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Sporting Positive Mindsets

Emotions affect performance in sports

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Sporting Positive Mindsets

The JV tennis team holds a team meeting dring practice on Sept. 20.

The JV tennis team holds a team meeting dring practice on Sept. 20.

Lindsey Mathieu

The JV tennis team holds a team meeting dring practice on Sept. 20.

Lindsey Mathieu

Lindsey Mathieu

The JV tennis team holds a team meeting dring practice on Sept. 20.

by Emma Trussell, Photo Editor

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Most serious athletes push themselves to do their best by practicing consistently and thinking of new ways to improve—all with the goal of winning in mind, but a big role in how they play is tied into the mentality they carry. Leading a team to victory can be influenced by encouraging team members to keep a positive mindset despite the obstacles they may face.

“I feel team mentality is super important in volleyball because it’s such a team sport,” senior varsity volleyball captain Jenna Deggs said. “If one person gets up, makes a good play or has a lot of energy, then that brings other people up with them, but at the same time if one person starts going downhill, that can bring the team downhill.”

In team sports, each individual’s emotions affect how the team operates. As Psychology Today describes, if one team member becomes overwhelmingly negative, it is destructive to the entire team. Team members may focus on the negative attitude of others instead of their own job. Negative emotions can be triggered by the slightest of failures, so teams set priorities on learning how to stay positive.

“Before meets, we usually like to hype each other up, saying that we’re a good team and we’re strong,” senior varsity swim captain Maryann Tran said. “There’s a saying that a happy swimmer is a fast swimmer, so we take that positive energy and we have more fun and we swim better.”

To stay positive, teams and individuals can use the strategy of goal setting, a practice proven effective in boosting confidence. Setting attainable goals and maintaining a positive mentality helps athletes in achieving them.

“We’re in one of the hardest districts, so it was hard to stay positive and not just assume I’d lose but [instead be] brave, [go] to the net and [go] for shots I might not ordinarily go for, and being positive [helps],” senior tennis captain Allie Dyer said.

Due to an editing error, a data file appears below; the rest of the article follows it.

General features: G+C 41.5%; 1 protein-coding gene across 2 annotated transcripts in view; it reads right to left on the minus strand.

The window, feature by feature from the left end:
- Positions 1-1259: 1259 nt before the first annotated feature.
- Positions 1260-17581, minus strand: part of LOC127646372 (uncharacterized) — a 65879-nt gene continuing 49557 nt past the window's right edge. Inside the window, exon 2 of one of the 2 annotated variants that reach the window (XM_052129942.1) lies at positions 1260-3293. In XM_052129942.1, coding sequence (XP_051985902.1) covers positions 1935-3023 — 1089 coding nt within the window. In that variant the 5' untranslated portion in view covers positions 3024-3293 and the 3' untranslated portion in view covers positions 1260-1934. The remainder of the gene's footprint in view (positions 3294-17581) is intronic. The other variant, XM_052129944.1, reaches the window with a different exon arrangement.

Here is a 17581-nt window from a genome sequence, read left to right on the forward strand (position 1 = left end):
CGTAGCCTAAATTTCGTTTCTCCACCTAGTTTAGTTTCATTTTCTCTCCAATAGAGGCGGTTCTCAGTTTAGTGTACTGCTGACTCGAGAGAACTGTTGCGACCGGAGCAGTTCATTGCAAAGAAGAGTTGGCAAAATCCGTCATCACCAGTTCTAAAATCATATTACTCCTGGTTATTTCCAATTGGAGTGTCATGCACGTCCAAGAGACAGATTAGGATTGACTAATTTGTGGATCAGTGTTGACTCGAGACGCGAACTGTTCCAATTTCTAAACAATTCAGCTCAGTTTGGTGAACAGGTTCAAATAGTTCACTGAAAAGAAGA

Emotions do not always have to get in the way of an athlete’s success. It can work for, rather than against, them. Following routines and staying in a positive mindset helps the individual to focus on doing well, not what they have done wrong. Working in this mindset as a team can boost overall morale and help the group achieve a common goal.

“By setting goals, we can strive for a bigger accomplishment,” Tran said. “My accomplishment right now is to make state, but I can’t do that alone. During practice, I have my teammates push me every day and we work on things together, so I have a positive attitude towards that goal.”

If a team lets one negative experience infect their team spirit, it could lead to multiple failures following. Keeping a team in a positive mindset is an important job for the team leader. Encouraging the team to stay optimistic, even while or after losing, can prevent future failures. This phenomenon is known as the emotional domino effect; one person’s emotions can send ripples through the whole team, affecting everyone.

“Confidence is what I preach,” senior varsity football captain Zachary Nwachukwu said. “Whenever we’re losing, we can’t stay down. [You’ve] got to stay confident to [do well].”

Ultimately emotions are the deciding factor in how an athlete will perform, sitting on top of the Prime Sports Pyramid. The Prime Sports Pyramid contains five mental factors that influence athletic performance. Starting from bottom up they are motivation, confidence, intensity, focus and emotions. Since emotions are the most important and influencing factor of the pyramid, focusing on controlling emotions while participating in sports can help a person perform better.

“Everyone matters at the end of the day,” Deggs said. “It’s really important to make sure the entire team has a winning mentality and [has] competitiveness, but [also doesn’t get] distracted by all the other things that will happen on game days.”

About the Writer
Emma Trussell, Photo Editor

Emma Trussell is a senior at Plano East and photo editor for the 2018-2019 newspaper staff. This is her first year as part of the newspaper staff and second...

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